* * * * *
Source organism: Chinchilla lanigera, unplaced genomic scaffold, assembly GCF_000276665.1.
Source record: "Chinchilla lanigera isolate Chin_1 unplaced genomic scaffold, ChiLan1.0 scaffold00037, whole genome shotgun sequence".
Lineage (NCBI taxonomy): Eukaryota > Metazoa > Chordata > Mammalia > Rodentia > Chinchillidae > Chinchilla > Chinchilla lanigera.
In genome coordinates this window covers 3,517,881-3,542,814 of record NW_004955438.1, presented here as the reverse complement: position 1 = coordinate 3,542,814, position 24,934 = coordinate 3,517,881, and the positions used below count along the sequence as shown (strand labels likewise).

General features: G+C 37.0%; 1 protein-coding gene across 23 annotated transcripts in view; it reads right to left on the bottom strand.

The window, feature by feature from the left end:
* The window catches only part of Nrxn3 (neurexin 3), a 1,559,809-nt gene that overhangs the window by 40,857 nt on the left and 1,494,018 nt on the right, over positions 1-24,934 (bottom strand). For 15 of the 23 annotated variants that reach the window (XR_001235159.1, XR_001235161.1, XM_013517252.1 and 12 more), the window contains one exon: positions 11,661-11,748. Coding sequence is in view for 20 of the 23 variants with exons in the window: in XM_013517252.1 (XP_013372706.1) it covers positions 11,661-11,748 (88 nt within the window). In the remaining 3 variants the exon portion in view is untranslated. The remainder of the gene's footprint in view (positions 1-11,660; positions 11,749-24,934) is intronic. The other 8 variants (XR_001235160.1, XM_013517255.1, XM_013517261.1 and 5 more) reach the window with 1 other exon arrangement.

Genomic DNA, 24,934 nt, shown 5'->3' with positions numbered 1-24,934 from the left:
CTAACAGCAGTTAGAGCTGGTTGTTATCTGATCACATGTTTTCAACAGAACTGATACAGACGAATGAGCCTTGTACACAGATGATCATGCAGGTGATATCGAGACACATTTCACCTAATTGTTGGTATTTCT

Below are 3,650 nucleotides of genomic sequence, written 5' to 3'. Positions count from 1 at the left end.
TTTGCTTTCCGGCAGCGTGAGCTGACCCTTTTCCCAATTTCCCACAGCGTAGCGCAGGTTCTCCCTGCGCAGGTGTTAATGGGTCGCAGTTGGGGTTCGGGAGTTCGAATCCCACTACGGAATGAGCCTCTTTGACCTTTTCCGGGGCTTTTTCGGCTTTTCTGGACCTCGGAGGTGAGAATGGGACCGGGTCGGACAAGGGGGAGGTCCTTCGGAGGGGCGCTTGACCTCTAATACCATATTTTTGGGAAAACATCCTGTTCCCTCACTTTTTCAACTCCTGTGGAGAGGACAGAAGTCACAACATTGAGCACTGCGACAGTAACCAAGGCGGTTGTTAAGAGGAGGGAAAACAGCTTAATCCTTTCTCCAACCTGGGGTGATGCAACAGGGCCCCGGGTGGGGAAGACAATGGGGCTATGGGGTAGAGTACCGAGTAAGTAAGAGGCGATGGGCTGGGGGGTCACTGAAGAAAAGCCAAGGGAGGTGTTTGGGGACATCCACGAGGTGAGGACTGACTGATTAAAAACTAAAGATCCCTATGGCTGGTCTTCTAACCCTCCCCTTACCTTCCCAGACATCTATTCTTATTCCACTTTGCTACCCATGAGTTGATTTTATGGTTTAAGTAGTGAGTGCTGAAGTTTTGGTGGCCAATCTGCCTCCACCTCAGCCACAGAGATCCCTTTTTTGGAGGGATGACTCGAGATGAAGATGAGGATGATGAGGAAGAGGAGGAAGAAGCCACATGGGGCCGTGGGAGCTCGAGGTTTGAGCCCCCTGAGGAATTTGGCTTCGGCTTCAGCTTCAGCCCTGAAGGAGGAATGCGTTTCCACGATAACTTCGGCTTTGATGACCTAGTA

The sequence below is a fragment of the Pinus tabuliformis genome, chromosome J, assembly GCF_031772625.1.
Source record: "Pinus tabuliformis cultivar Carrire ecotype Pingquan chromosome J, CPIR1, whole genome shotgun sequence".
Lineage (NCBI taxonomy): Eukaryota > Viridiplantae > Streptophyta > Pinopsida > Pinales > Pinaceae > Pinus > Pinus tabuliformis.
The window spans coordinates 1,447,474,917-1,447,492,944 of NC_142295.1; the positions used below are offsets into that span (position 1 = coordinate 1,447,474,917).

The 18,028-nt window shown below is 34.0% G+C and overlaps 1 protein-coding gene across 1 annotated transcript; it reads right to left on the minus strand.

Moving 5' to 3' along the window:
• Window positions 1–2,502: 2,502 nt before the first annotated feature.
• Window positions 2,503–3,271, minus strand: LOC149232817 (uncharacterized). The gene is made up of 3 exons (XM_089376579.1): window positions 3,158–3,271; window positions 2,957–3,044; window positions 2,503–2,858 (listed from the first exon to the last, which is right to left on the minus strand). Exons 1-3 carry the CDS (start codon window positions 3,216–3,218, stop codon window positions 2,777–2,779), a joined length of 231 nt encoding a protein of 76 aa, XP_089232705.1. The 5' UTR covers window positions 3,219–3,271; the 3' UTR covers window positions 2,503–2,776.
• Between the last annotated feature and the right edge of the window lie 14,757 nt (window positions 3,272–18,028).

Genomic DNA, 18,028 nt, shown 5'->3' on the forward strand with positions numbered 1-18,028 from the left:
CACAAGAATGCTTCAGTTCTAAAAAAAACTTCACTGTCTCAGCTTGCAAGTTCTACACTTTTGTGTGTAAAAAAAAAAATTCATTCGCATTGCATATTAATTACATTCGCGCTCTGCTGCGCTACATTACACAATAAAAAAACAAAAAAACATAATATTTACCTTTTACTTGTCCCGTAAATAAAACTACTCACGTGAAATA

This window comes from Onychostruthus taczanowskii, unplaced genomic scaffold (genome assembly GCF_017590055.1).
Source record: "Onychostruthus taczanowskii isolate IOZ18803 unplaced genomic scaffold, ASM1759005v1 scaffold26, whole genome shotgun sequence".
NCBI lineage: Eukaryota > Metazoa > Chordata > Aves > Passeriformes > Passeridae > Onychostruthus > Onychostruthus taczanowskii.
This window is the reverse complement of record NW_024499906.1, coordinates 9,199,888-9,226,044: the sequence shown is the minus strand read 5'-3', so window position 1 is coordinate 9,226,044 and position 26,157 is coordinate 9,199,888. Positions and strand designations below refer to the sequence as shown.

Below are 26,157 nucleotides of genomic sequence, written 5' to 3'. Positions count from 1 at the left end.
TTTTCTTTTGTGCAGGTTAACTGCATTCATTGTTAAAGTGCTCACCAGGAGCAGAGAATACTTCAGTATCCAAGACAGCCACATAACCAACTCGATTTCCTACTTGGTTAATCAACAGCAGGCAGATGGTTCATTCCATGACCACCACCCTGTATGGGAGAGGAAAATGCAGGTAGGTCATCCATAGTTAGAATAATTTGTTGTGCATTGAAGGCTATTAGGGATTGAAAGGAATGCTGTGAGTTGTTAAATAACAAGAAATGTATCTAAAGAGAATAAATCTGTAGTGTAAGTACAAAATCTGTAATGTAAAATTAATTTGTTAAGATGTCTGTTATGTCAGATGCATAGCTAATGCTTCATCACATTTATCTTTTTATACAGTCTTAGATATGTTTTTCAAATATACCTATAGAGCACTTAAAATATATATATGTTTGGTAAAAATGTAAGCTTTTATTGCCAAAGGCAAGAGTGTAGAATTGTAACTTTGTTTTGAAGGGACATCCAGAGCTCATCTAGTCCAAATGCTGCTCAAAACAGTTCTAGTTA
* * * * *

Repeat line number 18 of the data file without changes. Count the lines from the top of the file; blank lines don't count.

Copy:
• Window positions 1–2,502: 2,502 nt before the first annotated feature.